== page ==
Why is My Blood Sugar Level High at Night?

Why is My Blood Sugar Level High at Night?

When you go to sleep, your blood sugar reading is 110, however when you get up in the morning, it has shot up to 150. Why does this take place?

High Blood Sugar Level at Night

To understand how blood glucose levels can rise overnight without your consuming anything, we need to look at where glucose originates from — and where it goes — while we sleep.

Throughout the day, the carbs we eat are absorbed into glucose and taken in into the blood stream. Some of this glucose goes to the liver, where it is kept for later use.

During the night, while we are asleep, the liver launches glucose into the bloodstream. The liver acts as our glucose storage facility and keeps us provided until we eat breakfast. The amount of glucose being used is matched by the amount of glucose being released by the liver, so blood glucose levels should stay consistent.

Mayo Clinic doctor Maria Collazo-Clavell, MD, says prevent carbohydrates at bedtime. She likewise says an insulin pump can assist a lot. You can program it in advance to increase your insulin when the dawn phenomenon starts to begin. You might need to inspect a few middle-of-the-night levels to find out when the phenomenon begins for you, or if you are going too low.

What Is The Dawn Phenomenon?

A rise in blood sugar level between approximately 3 A.M. and the time you get up is called the “dawn phenomenon.”

The liver is expected to launch just enough glucose to replace what is being used, and insulin works as the messenger to inform the liver how much is enough. However if there’s insufficient insulin (just like type 1 diabetes), or if there’s sufficient insulin however it can not communicate its message to the liver (as with type 2 diabetes), the liver starts to release glucose much too quickly. In addition, levels of hormones such as cortisol begin to increase in the morning hours, which can contribute to altered insulin level of sensitivity.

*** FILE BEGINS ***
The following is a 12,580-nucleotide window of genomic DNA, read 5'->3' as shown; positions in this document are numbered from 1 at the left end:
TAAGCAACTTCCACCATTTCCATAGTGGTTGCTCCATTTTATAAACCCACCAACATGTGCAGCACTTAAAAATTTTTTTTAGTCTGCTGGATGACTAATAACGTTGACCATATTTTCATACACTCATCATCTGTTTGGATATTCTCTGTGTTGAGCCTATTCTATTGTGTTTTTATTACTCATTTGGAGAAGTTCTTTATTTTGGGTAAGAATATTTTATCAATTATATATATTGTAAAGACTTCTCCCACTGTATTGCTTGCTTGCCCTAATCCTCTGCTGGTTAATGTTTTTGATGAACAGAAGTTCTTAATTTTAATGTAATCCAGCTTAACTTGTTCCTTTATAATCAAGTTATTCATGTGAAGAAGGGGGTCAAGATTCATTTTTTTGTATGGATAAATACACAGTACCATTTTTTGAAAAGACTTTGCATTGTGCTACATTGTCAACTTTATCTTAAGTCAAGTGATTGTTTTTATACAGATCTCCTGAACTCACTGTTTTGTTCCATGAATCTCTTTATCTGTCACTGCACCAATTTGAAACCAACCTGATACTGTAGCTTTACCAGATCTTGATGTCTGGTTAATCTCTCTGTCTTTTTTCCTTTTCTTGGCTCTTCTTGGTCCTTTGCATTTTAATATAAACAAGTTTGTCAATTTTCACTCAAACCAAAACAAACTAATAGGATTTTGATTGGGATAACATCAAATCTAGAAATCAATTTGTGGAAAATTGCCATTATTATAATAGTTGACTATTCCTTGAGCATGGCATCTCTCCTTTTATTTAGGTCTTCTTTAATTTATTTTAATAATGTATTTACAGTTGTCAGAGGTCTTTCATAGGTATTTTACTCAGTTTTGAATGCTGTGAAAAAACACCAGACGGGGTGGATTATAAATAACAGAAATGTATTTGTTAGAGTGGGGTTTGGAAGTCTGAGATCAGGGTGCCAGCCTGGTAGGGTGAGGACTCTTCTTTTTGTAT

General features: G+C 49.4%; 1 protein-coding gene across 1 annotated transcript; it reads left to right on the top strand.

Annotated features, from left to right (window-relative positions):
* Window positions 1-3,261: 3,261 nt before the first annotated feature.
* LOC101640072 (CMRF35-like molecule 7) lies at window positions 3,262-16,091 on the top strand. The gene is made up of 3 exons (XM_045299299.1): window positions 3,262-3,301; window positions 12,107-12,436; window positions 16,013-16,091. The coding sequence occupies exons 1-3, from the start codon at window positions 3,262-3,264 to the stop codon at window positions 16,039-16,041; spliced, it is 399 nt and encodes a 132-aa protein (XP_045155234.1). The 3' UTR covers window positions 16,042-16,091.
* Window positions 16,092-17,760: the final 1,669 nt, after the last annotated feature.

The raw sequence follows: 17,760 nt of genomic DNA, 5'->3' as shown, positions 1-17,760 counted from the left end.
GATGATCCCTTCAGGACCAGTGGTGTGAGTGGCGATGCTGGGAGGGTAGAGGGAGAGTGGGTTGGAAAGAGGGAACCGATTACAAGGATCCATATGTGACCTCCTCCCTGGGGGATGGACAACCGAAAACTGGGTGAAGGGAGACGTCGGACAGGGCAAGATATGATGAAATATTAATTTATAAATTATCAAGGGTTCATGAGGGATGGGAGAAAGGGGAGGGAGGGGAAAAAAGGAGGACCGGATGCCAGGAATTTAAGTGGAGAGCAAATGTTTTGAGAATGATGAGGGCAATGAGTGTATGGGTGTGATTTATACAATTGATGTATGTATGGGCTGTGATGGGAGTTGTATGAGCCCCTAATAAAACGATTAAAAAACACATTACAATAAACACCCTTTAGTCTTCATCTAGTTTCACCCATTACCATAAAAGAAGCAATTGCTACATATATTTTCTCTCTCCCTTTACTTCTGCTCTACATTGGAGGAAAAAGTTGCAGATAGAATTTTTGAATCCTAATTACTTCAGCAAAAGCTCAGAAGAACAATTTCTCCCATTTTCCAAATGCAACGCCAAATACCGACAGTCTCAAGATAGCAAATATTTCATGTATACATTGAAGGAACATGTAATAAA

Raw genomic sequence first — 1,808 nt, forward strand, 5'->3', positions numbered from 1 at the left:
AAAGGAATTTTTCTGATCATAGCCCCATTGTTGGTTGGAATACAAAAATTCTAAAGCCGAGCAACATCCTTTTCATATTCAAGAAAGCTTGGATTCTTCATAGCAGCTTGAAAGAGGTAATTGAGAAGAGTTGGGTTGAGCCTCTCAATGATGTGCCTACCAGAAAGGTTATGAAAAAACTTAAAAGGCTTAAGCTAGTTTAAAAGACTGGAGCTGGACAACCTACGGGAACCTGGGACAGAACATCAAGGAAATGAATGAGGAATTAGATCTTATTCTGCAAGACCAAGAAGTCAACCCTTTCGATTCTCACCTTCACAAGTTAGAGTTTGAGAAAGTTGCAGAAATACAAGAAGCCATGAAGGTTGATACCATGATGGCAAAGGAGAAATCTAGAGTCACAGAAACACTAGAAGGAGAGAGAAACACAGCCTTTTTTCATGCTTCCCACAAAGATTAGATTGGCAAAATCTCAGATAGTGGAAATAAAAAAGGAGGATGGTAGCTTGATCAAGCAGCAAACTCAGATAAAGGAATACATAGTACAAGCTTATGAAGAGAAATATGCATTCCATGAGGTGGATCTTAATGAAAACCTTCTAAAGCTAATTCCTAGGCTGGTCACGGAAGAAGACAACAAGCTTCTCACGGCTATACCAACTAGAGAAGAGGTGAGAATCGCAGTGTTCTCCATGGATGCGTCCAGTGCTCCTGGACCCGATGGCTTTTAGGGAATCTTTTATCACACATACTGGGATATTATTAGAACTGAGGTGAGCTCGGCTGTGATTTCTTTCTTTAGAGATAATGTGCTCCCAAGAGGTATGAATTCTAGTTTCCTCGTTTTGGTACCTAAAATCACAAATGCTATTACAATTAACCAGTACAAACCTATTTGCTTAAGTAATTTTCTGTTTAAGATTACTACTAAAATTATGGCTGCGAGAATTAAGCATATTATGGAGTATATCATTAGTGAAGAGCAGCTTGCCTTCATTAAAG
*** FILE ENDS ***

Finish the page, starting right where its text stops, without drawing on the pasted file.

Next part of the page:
Mayo Clinic doctor Maria Collazo-Clavell, MD, says prevent carbohydrates at bedtime. She likewise says an insulin pump can assist a lot. You can program it in advance to increase your insulin when the dawn phenomenon starts to begin. You might need to inspect a few middle-of-the-night levels to find out when the phenomenon begins for you, or if you are going too low.

See also: Diabetes and Night Sweating

The outcome? Blood glucose levels increase. This is why blood sugar levels can increase in between the time you go to sleep and the time you awaken.

What Can You Do About It?

You may be able to make modifications in the timing of your meals, medications, or insulin injections to assist prevent dawn phenomenon. First, keep an in-depth record of what’s occurring in the evening and in the early morning, including your blood sugar levels, consuming habits, medications or insulin, and physical activity. Then, speak to your health care company or diabetes educator about modifications you can make to avoid dawn phenomenon.

Also read: Diabetes and Fatty Liver

One Reply to “Why is My Blood Sugar Level High at Night?”
  1. Helen Ward

    It probably would assist to comprehend what’s going on in the mornings. The liver, which has kept excess glucose for just such a celebration, produces glucose into the blood stream as one of the mechanisms of waking the body up. Non-diabetics will have an accompanying insulin response. Not so the diabetic. In addition, the liver may not get the signal to stop disposing out glucose up until it lastly senses that it’s not needed – normally because one consumes something. So eating a little something with fat and protein first thing in the early morning might work.

    Where does the liver get its stores? From the carbohydrates eaten previously. Its not the quantity of food per se, however the amount of carbohydrates. Some find that eating a lot of fats and really low carbs will deplete the liver of most of its stores. This is how I handle it. Others discover that a protein and/or fat treat during the night will lower FBG.

    Something that experience will tell is that keeping daytime BG low and steady will, eventually, effect FBG. It might not, however, avoid the early morning rise of DP but, at least for me, it keeps the rise from going really high. Everyone’s body is various, so some experimentation remains in order.

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